Overcharging tourists is nothing new

The cost of admission to milongas increases once or twice a year without fail.  About twelve years ago, there was one milonga charging a higher entrada to foreign visitors than local dancers.  That policy didn’t help the bottom line and word got around.  It’s widely known that teachers don’t pay an entrada, supposedly because they bring their students, which most do not.  It’s only logical that the milongueros viejos who are the best dancers in Buenos Aires gain entrance without charge wherever they go.  Foreign female visitors come to Buenos Aires specifically to dance with the milongueros.

I thought that this policy of overcharging tourists at the milongas wasn’t around anymore until a friend mentioned that she was told the entrada was 235 pesos.  She had been away from the city for several weeks, and knew that 100 to 235 was an outrageous increase.  The cashier knows who the locals are and who the foreign visitors are.  My friend is a foreigner, living many years Buenos Aires.  She wasn’t about to pay 235 pesos, and ended up paying the general entrada of 120 pesos when she questioned the cashier.

What can you do if you are a newcomer or a returning visitor to the milongas in Buenos Aires?

  • write the organizer asking the price of the entrada when you make a reservation.  All milongas have FB.
  • ask me or your friends about the entrada at various milongas
  • wait to see how much others in line pay, and then pay the same.
  • have bills for the exact amount ready to pay the entrada (like a regular) without asking the cashier.  Very few milongas put a sign on the desk announcing the general entrada.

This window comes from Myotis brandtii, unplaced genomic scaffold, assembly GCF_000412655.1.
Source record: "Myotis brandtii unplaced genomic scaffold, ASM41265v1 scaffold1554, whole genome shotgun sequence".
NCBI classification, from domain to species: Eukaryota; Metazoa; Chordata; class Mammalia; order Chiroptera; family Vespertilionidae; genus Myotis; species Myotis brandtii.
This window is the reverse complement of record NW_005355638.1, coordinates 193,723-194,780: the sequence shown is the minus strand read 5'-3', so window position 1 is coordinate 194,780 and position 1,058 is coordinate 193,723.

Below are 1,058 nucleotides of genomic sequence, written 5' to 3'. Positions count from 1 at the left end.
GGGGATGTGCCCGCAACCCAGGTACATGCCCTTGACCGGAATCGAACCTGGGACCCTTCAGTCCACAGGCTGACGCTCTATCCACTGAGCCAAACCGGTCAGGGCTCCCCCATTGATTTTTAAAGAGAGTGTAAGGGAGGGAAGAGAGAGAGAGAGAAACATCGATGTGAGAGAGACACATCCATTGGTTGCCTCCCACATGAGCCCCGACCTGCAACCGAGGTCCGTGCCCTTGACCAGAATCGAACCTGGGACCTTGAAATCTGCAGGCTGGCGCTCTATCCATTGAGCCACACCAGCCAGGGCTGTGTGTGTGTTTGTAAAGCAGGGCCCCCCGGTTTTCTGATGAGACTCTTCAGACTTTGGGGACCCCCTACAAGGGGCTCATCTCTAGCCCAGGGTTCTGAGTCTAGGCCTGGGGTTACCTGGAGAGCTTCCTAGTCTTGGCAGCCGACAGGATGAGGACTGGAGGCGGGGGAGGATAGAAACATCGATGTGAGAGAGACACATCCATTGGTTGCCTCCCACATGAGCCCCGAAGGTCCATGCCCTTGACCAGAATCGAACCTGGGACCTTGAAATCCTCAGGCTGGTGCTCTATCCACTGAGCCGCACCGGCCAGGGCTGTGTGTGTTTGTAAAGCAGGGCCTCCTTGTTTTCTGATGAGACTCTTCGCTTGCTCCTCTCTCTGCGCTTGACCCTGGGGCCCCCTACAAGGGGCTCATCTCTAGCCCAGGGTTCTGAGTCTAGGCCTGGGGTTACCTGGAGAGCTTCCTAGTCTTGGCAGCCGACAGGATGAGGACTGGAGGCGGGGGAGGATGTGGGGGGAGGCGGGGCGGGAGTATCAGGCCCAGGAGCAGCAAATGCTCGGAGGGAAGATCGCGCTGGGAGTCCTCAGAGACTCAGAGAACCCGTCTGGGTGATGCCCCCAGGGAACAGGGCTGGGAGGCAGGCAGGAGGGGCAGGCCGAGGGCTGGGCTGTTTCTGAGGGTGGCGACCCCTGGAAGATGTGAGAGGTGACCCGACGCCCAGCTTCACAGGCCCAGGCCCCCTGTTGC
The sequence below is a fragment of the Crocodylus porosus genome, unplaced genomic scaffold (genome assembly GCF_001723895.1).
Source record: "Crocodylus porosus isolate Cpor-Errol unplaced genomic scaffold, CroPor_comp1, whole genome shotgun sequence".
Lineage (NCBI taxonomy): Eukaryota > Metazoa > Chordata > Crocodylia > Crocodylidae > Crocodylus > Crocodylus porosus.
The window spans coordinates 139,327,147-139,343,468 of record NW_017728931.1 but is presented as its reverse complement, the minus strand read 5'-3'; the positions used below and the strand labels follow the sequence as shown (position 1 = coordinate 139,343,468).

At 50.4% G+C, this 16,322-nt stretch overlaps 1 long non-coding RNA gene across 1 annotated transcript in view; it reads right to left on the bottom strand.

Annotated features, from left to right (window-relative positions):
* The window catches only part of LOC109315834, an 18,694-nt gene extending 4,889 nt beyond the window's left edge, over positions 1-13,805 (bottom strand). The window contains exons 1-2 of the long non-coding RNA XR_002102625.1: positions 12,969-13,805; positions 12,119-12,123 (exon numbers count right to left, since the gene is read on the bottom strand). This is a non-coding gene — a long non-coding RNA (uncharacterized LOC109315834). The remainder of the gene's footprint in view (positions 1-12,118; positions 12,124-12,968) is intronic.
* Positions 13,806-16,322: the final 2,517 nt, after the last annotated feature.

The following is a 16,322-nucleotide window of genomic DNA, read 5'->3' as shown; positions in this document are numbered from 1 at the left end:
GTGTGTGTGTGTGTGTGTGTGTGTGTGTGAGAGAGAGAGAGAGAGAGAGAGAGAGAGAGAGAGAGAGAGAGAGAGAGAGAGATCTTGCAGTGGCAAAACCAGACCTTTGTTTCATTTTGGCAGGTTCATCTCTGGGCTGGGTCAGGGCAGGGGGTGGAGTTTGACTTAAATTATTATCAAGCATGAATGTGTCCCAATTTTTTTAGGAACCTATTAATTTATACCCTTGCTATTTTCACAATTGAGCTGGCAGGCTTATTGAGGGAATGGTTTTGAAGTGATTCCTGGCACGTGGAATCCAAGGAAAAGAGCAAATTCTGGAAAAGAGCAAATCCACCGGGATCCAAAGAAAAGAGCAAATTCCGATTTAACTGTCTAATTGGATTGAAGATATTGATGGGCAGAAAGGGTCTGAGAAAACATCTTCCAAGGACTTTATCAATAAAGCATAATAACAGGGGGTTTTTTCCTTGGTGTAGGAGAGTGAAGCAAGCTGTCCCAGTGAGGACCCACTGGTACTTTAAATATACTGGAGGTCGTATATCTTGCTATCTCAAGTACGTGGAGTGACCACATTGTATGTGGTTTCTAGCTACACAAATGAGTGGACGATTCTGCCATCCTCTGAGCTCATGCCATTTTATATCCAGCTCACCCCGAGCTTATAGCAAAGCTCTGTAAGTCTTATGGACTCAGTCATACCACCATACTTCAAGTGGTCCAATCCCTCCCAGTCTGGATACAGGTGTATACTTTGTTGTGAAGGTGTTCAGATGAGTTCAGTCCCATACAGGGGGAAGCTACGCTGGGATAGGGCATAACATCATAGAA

This same cashier, who was unsuccessful in overcharging my friend, quietly avoided giving me change one night when others distracted my attention.  We don’t know if the organizers are aware of the situation.  It’s not about the money, when the entradas are less in Buenos Aires than in many countries.  It’s the discriminatory policy charging unaware foreigners more than the local dancers and then pocketing the extra cash.


5 Responses to “Overcharging tourists is nothing new”

  1. R. Bononno Says:

    Well, that’s pretty terrible. One thing I can say about the local scene – we welcome visitors and no one gets overcharged.

  2. Lina Says:

    I have never experienced this. I have been to Buenos Aires ten times. Always felt welcomed in milongas.

  3. Janet Rieck Says:

    Nothing like biting the hand that feeds you. Bad business practice. No wonder the milongas are closing,

  4. jantango Says:

    How would you know that you weren’t overcharged during your visits? Tourists are as welcome as locals because they help keep the doors open.

  5. jantango Says:

    This post is about one person who is trying to make extra money for herself by overcharging tourists who aren’t prepared. I wanted to let people know. Milongas are closing for a variety of reasons, a primary one is lack of suitable venues with affordable rentals. From 134 in 2000 to 78 in 2017. Lo de Celia is on the endangered list because of poor management. I won’t be surprised if it’s closed by the end of the year.

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